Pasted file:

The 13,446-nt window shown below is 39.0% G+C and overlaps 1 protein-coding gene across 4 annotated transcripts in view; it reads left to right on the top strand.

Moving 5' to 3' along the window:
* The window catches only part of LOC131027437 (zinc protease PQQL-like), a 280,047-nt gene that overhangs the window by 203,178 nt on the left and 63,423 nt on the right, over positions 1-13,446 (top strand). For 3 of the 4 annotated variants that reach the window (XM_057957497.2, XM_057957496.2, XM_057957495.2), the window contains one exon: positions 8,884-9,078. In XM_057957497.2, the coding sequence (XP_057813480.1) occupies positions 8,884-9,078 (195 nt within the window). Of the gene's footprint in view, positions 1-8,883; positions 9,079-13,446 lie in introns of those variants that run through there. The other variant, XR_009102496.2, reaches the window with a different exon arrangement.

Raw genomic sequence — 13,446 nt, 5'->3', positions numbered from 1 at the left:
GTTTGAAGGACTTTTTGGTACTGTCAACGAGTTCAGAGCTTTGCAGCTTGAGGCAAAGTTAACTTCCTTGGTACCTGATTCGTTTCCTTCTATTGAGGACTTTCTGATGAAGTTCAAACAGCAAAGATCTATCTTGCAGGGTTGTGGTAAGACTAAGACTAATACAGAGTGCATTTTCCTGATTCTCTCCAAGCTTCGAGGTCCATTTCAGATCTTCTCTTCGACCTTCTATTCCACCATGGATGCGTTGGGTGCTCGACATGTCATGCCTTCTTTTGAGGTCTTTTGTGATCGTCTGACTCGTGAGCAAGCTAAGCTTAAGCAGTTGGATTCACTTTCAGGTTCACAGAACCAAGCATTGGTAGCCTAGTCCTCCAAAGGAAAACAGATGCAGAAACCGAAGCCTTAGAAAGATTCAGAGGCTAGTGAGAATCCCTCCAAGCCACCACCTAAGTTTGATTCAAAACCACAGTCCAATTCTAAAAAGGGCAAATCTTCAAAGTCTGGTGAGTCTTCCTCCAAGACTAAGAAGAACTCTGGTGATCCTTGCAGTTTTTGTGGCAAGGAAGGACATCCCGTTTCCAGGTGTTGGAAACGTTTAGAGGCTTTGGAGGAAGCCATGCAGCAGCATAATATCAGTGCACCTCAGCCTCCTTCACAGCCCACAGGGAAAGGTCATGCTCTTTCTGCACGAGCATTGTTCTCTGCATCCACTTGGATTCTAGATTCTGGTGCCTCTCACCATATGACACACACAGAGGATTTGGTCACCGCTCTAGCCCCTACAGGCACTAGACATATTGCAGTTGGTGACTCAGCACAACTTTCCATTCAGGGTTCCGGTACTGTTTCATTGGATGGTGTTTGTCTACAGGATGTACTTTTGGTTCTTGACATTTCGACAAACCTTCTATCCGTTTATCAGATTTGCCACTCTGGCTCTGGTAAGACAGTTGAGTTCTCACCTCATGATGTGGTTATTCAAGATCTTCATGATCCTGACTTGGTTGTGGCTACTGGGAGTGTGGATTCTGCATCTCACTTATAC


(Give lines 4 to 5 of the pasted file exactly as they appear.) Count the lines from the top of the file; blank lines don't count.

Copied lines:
Raw genomic sequence — 13,446 nt, 5'->3', positions numbered from 1 at the left:
GTTTGAAGGACTTTTTGGTACTGTCAACGAGTTCAGAGCTTTGCAGCTTGAGGCAAAGTTAACTTCCTTGGTACCTGATTCGTTTCCTTCTATTGAGGACTTTCTGATGAAGTTCAAACAGCAAAGATCTATCTTGCAGGGTTGTGGTAAGACTAAGACTAATACAGAGTGCATTTTCCTGATTCTCTCCAAGCTTCGAGGTCCATTTCAGATCTTCTCTTCGACCTTCTATTCCACCATGGATGCGTTGGGTGCTCGACATGTCATGCCTTCTTTTGAGGTCTTTTGTGATCGTCTGACTCGTGAGCAAGCTAAGCTTAAGCAGTTGGATTCACTTTCAGGTTCACAGAACCAAGCATTGGTAGCCTAGTCCTCCAAAGGAAAACAGATGCAGAAACCGAAGCCTTAGAAAGATTCAGAGGCTAGTGAGAATCCCTCCAAGCCACCACCTAAGTTTGATTCAAAACCACAGTCCAATTCTAAAAAGGGCAAATCTTCAAAGTCTGGTGAGTCTTCCTCCAAGACTAAGAAGAACTCTGGTGATCCTTGCAGTTTTTGTGGCAAGGAAGGACATCCCGTTTCCAGGTGTTGGAAACGTTTAGAGGCTTTGGAGGAAGCCATGCAGCAGCATAATATCAGTGCACCTCAGCCTCCTTCACAGCCCACAGGGAAAGGTCATGCTCTTTCTGCACGAGCATTGTTCTCTGCATCCACTTGGATTCTAGATTCTGGTGCCTCTCACCATATGACACACACAGAGGATTTGGTCACCGCTCTAGCCCCTACAGGCACTAGACATATTGCAGTTGGTGACTCAGCACAACTTTCCATTCAGGGTTCCGGTACTGTTTCATTGGATGGTGTTTGTCTACAGGATGTACTTTTGGTTCTTGACATTTCGACAAACCTTCTATCCGTTTATCAGATTTGCCACTCTGGCTCTGGTAAGACAGTTGAGTTCTCACCTCATGATGTGGTTATTCAAGATCTTCATGATCCTGACTTGGTTGTGGCTACTGGGAGTGTGGATTCTGCATCTCACTTATAC